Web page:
By Garreth L. Clair
In this ninth lesson in this series we want to continue the study of terms used to define certain characteristics of the New Testament church. In discussing the two characteristics of this article, “a bride” and “a family,” we suggest that you first reread article number 8 (the last article in this series). As you will observe, the two characteristics in this study are important to a proper knowledge of the function of the ekklesia of God.
The Bride Characteristic
From the readings in Revelation 19:7 and John 3:29 it is apparent that the bride/groom concept is to be understood as similar to the relationship that Christ sustains to his church (i.e. his Bride). That the church is his bride is clearly seen when one compares the readings of Revelation 19:7 and that in 21:9-27. This concept is well described by John T. Hines in his commentary on the Revelation (pp. 266, 267).
“The reason given here for rejoicing is that the ‘marriage’ of the Lamb is come, and his wife hath made herself ready.” The meaning is that the coming of the Lord to receive the prepared church is similar to a bridegroom coming for his bride. Marriage, as a symbol or illustration, is used four times in the New Testament, but each time to teach a different lesson – that is, some phase of marriage is used to illustrate a special feature of the relationship of saved people to Christ.
1. Romans 7:4 and Ephesians 5:22,23 show that the relationship of individuals, and the church as a whole, to Christ now is comparable to the natural relationship of marriage; therefore the saved are correctly represented as being spiritually married to Christ.
2. In Matthew 22:1-14 the idea of a marriage feast is presented, and saved people are represented as guests. Nothing in the parable represents the wife, for the reason that the parable is constructed to teach the necessity of proper character. This is better done by the idea of guests suitably dressed.
3. In Matthew 25:1-13 the lesson is sufficient preparation for the Lord’s coming in order to be ready. This is best presented by representing the saved as wise and foolish virgins. But in the parable these virgins are not the bride; in the application they represent the two elements of the church. Again, the bride is left out of the parable, yet the church is the bride or wife.
In our text the lesson is the joy of being prepared for that eternal home Jesus has prepared for his own. This is like the joy of a bride going to the home prepared for her. These are the lessons based upon marriage as a symbol, and must not be confused, for all of them are true.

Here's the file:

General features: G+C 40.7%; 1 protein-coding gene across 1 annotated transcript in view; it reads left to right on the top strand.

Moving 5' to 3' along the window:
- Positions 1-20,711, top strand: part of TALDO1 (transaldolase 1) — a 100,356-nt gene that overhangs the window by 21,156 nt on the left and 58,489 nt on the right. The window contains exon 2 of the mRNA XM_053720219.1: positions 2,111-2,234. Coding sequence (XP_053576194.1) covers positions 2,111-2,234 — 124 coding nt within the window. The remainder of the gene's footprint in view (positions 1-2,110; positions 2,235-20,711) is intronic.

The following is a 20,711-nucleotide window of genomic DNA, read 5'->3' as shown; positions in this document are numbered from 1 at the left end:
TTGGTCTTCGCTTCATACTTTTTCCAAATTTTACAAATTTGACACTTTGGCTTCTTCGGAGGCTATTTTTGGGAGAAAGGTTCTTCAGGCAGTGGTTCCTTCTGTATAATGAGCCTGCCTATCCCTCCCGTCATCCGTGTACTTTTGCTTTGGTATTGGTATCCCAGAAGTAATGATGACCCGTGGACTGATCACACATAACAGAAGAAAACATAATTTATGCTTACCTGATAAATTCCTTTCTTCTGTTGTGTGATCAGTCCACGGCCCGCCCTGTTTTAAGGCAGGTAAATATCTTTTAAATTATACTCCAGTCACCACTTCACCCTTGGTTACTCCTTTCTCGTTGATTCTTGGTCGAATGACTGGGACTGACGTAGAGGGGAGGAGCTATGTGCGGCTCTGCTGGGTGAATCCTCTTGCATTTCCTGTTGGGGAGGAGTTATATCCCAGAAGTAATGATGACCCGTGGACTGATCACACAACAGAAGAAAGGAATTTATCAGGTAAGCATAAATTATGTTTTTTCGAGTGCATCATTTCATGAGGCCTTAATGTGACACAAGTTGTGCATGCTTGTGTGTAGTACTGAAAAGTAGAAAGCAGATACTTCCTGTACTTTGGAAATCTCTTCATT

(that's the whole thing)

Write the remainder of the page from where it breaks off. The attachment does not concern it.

From a number of passages of Scripture we are made aware of the family feature of the church, another characteristic of man’s relationship to God, Christ, and the Holy Spirit within the church of Christ. From those passages found in Ephesians 3:15; 1 Timothy 3:15; Acts 16:31; 10:2; Romans 8:7; etc. it is clear that the family feature is another way God shows his relationship to the saved. Please observe the following ideas contained in the concept (perhaps others may also be found in the figure).
Since God looks upon his people as a family, we therefore possess certain characteristics (i.e., family traits):
1. In the first place the family is a very old family as is evident that it had its origin nearly 2,000 years ago in the city of Jerusalem according to Acts 2.
2. Secondly, the family of which all Christians are a part is to be a unified family in everything:
A. Ephesians 3:9: “And to make all men see what is the fellowship of the mystery which from the beginning of the world hath been hid in God, who created all things by Jesus Christ” (in fellowship).
B. Ephesians 4:4: “There is one body, and one Spirit, even as ye are called in one hope of your calling” (in worship of the only true God).
C. Ephesians 4:3: “Endeavoring to keep the unity of the spirit in the bond of peace” (in spirit).
3. In the third place the family is a very large family according to Revelation 7:9. “After this I beheld, and, lo, a great multitude which no man could number, of all nations, and kindreds, and people, and tongues, stood before the throne, and before the Lamb, clothed with white robes, and palms in their hands.”
4. In the fourth place the family of God is a family of great dignity as attested to by Paul in Romans 8:17: “And if children, then heirs of God, and joint-heirs with Christ; if so be that we suffer with Him, that we may be also glorified together.”
5. In the fifth place the family of God has a future home of extreme beauty and grandeur:
A. John 14:1-3: “Let not your heart be troubled: ye believe in God, believe also in me. In my Father’s house are many mansions: if it were not so, I would have told you. I go to prepare a place for you. And if I go and prepare a place for you, I will come again, and receive you unto myself; that where I am, there ye may be also.”
B. Read also Revelation 21:9-27 (a description of that marvelous city of the children in God’s family).
Guardian of Truth XXXII: 12, p. 358
June 16, 1988